Erceg and Levin found a BLS paper (pdf) published in November 2007—before the start of the Great Recession—that rigorously projects labor force participation rates to 2016. The projection assumed a healthy labor market over that period, so all of the labor force changes it forecasts reflect purely non-cyclical factors. The difference between these projections and the actual labor force participation rate is thus a very good measure of the cyclical change in the labor force participation rate, i.e. the change in the labor force participation rate that is a direct result of the weak labor market in the Great Recession and its aftermath.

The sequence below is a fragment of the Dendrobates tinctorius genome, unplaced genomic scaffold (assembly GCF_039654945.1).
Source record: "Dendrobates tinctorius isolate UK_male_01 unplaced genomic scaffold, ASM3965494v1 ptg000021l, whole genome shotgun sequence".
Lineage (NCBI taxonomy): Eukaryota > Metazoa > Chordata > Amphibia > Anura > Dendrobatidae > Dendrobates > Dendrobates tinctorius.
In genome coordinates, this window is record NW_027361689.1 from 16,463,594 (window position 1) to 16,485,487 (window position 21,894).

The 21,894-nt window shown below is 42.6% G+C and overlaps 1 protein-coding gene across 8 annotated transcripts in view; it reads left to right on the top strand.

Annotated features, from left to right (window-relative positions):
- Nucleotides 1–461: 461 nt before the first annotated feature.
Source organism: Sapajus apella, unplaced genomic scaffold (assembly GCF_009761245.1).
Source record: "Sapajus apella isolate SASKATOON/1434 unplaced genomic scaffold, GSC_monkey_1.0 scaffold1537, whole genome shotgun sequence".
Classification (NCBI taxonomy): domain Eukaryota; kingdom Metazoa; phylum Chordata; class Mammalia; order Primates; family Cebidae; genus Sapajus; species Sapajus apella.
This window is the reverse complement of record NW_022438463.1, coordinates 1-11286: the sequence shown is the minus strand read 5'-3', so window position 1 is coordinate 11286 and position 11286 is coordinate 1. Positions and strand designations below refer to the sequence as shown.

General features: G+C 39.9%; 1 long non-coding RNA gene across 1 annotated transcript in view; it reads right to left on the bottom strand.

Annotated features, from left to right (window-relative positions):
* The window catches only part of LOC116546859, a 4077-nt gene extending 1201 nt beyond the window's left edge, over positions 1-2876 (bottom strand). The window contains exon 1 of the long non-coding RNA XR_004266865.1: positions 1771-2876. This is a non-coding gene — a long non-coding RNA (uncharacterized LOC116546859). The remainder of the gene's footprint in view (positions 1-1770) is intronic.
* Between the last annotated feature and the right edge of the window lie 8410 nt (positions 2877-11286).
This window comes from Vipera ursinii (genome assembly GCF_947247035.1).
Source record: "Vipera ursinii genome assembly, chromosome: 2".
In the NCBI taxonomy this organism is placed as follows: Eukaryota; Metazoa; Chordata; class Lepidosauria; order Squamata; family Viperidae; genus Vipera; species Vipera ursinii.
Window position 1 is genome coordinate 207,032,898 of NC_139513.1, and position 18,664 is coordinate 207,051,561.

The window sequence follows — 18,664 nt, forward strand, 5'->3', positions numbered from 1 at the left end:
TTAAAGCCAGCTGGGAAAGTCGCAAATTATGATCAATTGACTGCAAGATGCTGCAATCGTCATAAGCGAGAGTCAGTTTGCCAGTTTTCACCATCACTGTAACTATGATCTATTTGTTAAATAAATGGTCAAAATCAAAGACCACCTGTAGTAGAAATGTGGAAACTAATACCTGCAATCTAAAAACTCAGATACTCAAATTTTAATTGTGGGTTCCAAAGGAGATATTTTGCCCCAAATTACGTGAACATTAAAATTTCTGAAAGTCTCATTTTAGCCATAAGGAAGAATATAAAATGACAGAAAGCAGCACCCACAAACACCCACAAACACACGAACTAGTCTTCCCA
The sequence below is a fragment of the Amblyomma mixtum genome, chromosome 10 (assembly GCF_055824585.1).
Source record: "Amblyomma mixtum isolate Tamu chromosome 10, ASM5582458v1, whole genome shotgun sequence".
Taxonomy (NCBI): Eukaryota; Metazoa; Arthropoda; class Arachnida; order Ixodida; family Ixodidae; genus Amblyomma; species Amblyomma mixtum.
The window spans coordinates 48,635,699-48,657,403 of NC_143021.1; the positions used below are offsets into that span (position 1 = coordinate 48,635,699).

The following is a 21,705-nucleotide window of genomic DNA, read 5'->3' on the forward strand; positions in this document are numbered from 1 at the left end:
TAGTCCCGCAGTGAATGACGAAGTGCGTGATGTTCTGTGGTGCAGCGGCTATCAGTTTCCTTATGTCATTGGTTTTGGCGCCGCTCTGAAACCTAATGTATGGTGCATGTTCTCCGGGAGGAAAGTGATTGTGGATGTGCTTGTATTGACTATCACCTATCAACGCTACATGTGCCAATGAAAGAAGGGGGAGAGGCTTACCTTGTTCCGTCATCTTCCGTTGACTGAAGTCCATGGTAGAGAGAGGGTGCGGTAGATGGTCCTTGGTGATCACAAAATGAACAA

The table below shows the labor force participation rate by gender and age category for the last 12 months (ending in March 2013) based on the projections in the BLS paper, along with the actual labor force participation rate for this period. As mentioned, the difference between the projected labor force participation rate and the actual labor force participation rate measures the cyclical decline in labor force participation caused by the Great Recession. The next column uses that measure of cyclical decline in the LFPR and actual population counts to calculate the number of “missing workers,” i.e. workers who would be in the labor force if job opportunities were strong. Using this approach I find that there are roughly 4.4 million missing workers, which means that around 75 percent of the decline in the labor force participation rate since the start of the Great Recession is due to cyclical factors. (This is slightly larger than the two-thirds estimate I calculated here. It is also somewhat larger than what is implied by the Congressional Budget Office’s estimates of the potential labor force, which suggests that around 60 percent of the decline is due to cyclical factors.) The last column of the table, along with the figure, shows the distribution of missing workers.